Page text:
Called “America’s best-known poltergeist case,” Tennessee’s sensational “Bell Witch” affair of ca. 1817–1821 has gone unexplained, it is said, for two centuries.
The demarcation problem is a serious one because science has extraordinary social cachet and commands huge sums of public financing, as well as because pseudoscience maims and even kills people.
The evil eye is a lucrative business for many psychics and charlatans. However, the risks run by those who decide to rely on these frauds are often much worse than just a bloodletting to their pocketbooks.
A review of Medical Philosophy: Conceptual Issues in Medicine by Mario Bunge
A review of Intuition Pumps and Other Tools for Thinking by Daniel Dennett
A review of Extra Sensory: The Science and Pseudoscience of Telepathy and Other Powers of the Mind by Brian Clegg
A review of The Alien Abduction Files by Kathleen Marden and Denise Stone
A review of The Unexplained Files on The Science Channel
Neuroscience and its new brain imaging tools are great achievements of modern science. But they are vulnerable to being oversold by the media, some overzealous scientists, and neuroentrepreneurs.
Our difficulty accepting evolution isn’t just because some religions oppose it or that it is complicated—it isn’t. The problem may be a result of how our minds work.
What did he see? The missing piece of the puzzle in a strange ‘UFO’ case involving the crash of a young pilot off Australia has been identified.
The story of the Jersey Devil has become layered with myths and variations, obscuring the original events that gave rise to it. Not surprising considering the story comes from colonial-era political intrigue, Quaker religious infighting, and a future Founding Father.
I want to give some brief historical perspective about the skeptical movement, take a look at some new trends, and revisit a theme I’ve emphasized before, reminding ourselves why we do this: the higher values of skeptical inquiry.
While the evidence they provide is scientifically debated, some tools such as audio recorders have become popular mainstays of the paranormal investigator.
I knew that it was possible to create all manner of digital UFOs in photographs. What I did not realize was just how easy it has become.
A review of Psychic Blues: Confessions of a Conflicted Medium by Mark Edward.
A review of Abominable Science! Origins of the Yeti, Nessie, and Other Famous Cryptids by Daniel Loxton and Donald R. Prothero.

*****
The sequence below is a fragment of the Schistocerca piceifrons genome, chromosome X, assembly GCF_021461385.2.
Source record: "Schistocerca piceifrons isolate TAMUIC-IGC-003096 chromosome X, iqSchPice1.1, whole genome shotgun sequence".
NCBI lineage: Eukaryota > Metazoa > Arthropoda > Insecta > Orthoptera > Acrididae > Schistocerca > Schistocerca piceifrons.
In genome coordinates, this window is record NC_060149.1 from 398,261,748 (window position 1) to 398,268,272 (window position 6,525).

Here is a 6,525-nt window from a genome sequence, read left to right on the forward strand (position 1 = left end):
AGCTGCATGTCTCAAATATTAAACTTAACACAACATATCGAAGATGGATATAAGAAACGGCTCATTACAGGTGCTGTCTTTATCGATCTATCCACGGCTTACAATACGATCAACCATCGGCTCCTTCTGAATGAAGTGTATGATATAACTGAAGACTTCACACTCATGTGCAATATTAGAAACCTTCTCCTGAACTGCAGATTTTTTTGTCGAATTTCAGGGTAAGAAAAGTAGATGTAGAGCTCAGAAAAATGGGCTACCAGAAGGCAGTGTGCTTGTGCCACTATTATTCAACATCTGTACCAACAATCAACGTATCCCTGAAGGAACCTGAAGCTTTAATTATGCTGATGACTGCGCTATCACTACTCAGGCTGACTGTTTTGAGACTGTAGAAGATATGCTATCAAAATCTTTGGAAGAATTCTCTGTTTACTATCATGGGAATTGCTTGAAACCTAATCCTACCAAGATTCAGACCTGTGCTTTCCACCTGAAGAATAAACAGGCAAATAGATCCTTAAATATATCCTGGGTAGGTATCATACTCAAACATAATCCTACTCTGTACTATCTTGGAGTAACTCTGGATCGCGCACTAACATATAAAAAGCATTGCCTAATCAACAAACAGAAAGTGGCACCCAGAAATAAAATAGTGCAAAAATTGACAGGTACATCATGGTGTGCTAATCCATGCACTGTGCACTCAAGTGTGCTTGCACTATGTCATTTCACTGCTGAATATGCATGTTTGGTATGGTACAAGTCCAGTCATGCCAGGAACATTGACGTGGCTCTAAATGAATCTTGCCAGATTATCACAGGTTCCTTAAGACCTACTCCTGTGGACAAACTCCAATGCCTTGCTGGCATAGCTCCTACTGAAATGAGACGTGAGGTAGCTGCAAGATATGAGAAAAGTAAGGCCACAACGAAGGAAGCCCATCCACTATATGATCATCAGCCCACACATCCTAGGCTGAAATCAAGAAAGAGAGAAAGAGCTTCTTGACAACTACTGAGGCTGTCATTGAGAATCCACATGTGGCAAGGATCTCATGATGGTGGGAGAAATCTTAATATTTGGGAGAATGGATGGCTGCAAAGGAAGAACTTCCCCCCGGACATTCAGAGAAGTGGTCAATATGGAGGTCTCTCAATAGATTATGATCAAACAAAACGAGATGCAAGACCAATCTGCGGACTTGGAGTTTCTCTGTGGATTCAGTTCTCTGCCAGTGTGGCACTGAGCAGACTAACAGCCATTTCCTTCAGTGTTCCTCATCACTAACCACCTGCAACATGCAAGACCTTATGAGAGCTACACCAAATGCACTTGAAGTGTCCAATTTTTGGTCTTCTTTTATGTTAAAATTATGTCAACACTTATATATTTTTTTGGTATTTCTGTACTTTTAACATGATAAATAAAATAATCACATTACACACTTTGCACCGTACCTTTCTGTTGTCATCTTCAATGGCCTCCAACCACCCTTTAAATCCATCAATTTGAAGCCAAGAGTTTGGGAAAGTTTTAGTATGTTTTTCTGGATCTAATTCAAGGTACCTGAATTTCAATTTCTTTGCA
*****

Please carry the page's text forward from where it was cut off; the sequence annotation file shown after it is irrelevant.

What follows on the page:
A review of Mad Science: Psychiatric Coercion, Diagnosis, and Drugs by Stuart A. Kirk, Tomi Gomory, and David Cohen.
The myth of the mad genius began with a misinterpretation of Plato’s “divine madness” and has since gathered support and credibility because of public fascination, media distortion, and enthusiastic pseudoscience.
An update of our “Psychic Defective” analysis examines developments in eleven cases Sylvia Browne made predictions about, explores a new reading, and scrutinizes her other failed predictions about the papacy and American politics.
Europe’s diphtheria outbreaks in the 1940s provide a sobering context for modern anti-vaccination claims.
The latest public confusion about climate change involves an apparent slowing of the rise of global temperatures. What is the reality concerning this putative temperature ‘plateau’?
Miracles are pretty rare events. Except on television’s Dr. Oz Show, where they appear with astonishing frequency.
Over my years as a skeptical cryptozoologist, I have looked for real, natural lookalikes to explain various reported “monsters.” Are there animals that might be mistaken for Bigfoot?
Leonardo da Vinci not only epitomizes genius and creativity, but he is also one of the most sought-after sources of mysteries, both real and invented.
On February 15, 2013, the million inhabitants of the central Russian city of Chelyabinsk experienced a half-megaton explosion from a disintegrating space rock. What happened, and how did the people of Chelyabinsk react?
A review of Wonders Without Number: Created with Purpose or Conceived in Chaos? by David Rives
A review of The Nazi Occult by Kenneth Hite
A review of The Marvelous Learning Animal: What Makes Human Nature Unique by Arthur W. Staats
A Navy neurologist’s credulous venture into acupuncture advocacy serves as a useful case study. Here are twelve mistakes he made rambling down the garden path of self-delusion.
Acclaimed Harvard psychologist and best-selling author Steven Pinker was interviewed by Indre Viskontas and Chris Mooney in a rare live edition of Point of Inquiry, the flagship podcast of our Center for Inquiry. Here is the majority of that interview.
The RMS Queen Mary, a ship of enormous historical import, has been transformed into a roadside attraction whose owners profit off the allure of “ghosts.” Her glorious factual history has been brushed aside in a bid to pander to eager ghost-hunting tourists who aren’t thinking critically about the claims.